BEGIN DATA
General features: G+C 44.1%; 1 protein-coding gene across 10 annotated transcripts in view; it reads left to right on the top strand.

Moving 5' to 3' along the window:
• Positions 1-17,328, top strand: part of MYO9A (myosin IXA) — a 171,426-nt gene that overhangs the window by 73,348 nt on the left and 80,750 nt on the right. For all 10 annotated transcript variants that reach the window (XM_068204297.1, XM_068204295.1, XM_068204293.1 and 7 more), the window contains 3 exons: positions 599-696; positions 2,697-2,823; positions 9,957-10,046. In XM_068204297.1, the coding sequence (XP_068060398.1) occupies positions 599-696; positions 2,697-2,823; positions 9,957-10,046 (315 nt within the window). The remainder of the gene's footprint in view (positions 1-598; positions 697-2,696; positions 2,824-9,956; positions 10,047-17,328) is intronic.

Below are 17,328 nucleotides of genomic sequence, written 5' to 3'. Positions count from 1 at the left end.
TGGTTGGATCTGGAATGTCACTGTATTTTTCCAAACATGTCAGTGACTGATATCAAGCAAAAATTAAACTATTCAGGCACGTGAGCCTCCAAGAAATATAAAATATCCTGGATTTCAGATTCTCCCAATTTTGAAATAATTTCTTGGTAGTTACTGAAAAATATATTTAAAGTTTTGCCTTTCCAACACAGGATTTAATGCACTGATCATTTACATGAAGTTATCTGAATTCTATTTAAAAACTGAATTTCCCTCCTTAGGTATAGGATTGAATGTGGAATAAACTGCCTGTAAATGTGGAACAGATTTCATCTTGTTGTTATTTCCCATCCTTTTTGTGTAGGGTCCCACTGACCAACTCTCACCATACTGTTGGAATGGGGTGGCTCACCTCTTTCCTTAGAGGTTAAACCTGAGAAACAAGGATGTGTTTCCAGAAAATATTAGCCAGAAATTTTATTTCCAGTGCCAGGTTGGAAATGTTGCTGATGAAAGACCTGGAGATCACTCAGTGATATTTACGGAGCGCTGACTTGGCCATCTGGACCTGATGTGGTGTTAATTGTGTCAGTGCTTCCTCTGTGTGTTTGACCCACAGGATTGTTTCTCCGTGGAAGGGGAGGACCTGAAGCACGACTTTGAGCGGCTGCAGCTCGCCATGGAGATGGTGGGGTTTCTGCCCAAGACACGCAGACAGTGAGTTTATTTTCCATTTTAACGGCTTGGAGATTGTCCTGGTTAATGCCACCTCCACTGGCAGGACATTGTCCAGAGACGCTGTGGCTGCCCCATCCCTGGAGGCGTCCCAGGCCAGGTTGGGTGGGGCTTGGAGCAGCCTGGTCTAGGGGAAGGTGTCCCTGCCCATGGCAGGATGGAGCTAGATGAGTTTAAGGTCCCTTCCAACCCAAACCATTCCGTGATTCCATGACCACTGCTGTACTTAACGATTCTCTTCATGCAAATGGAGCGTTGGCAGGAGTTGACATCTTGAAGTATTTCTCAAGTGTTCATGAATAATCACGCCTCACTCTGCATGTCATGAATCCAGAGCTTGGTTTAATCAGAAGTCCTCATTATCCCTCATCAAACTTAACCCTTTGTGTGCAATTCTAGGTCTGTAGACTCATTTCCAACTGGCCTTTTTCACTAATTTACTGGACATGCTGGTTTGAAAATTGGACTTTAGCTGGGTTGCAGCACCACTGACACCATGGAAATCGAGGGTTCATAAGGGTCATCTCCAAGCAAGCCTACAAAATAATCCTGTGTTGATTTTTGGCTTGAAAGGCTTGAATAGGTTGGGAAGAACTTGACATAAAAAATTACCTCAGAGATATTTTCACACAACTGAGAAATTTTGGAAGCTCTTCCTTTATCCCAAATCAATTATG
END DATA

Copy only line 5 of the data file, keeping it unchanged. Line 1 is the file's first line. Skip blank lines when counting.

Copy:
TGGTTGGATCTGGAATGTCACTGTATTTTTCCAAACATGTCAGTGACTGATATCAAGCAAAAATTAAACTATTCAGGCACGTGAGCCTCCAAGAAATATAAAATATCCTGGATTTCAGATTCTCCCAATTTTGAAATAATTTCTTGGTAGTTACTGAAAAATATATTTAAAGTTTTGCCTTTCCAACACAGGATTTAATGCACTGATCATTTACATGAAGTTATCTGAATTCTATTTAAAAACTGAATTTCCCTCCTTAGGTATAGGATTGAATGTGGAATAAACTGCCTGTAAATGTGGAACAGATTTCATCTTGTTGTTATTTCCCATCCTTTTTGTGTAGGGTCCCACTGACCAACTCTCACCATACTGTTGGAATGGGGTGGCTCACCTCTTTCCTTAGAGGTTAAACCTGAGAAACAAGGATGTGTTTCCAGAAAATATTAGCCAGAAATTTTATTTCCAGTGCCAGGTTGGAAATGTTGCTGATGAAAGACCTGGAGATCACTCAGTGATATTTACGGAGCGCTGACTTGGCCATCTGGACCTGATGTGGTGTTAATTGTGTCAGTGCTTCCTCTGTGTGTTTGACCCACAGGATTGTTTCTCCGTGGAAGGGGAGGACCTGAAGCACGACTTTGAGCGGCTGCAGCTCGCCATGGAGATGGTGGGGTTTCTGCCCAAGACACGCAGACAGTGAGTTTATTTTCCATTTTAACGGCTTGGAGATTGTCCTGGTTAATGCCACCTCCACTGGCAGGACATTGTCCAGAGACGCTGTGGCTGCCCCATCCCTGGAGGCGTCCCAGGCCAGGTTGGGTGGGGCTTGGAGCAGCCTGGTCTAGGGGAAGGTGTCCCTGCCCATGGCAGGATGGAGCTAGATGAGTTTAAGGTCCCTTCCAACCCAAACCATTCCGTGATTCCATGACCACTGCTGTACTTAACGATTCTCTTCATGCAAATGGAGCGTTGGCAGGAGTTGACATCTTGAAGTATTTCTCAAGTGTTCATGAATAATCACGCCTCACTCTGCATGTCATGAATCCAGAGCTTGGTTTAATCAGAAGTCCTCATTATCCCTCATCAAACTTAACCCTTTGTGTGCAATTCTAGGTCTGTAGACTCATTTCCAACTGGCCTTTTTCACTAATTTACTGGACATGCTGGTTTGAAAATTGGACTTTAGCTGGGTTGCAGCACCACTGACACCATGGAAATCGAGGGTTCATAAGGGTCATCTCCAAGCAAGCCTACAAAATAATCCTGTGTTGATTTTTGGCTTGAAAGGCTTGAATAGGTTGGGAAGAACTTGACATAAAAAATTACCTCAGAGATATTTTCACACAACTGAGAAATTTTGGAAGCTCTTCCTTTATCCCAAATCAATTATG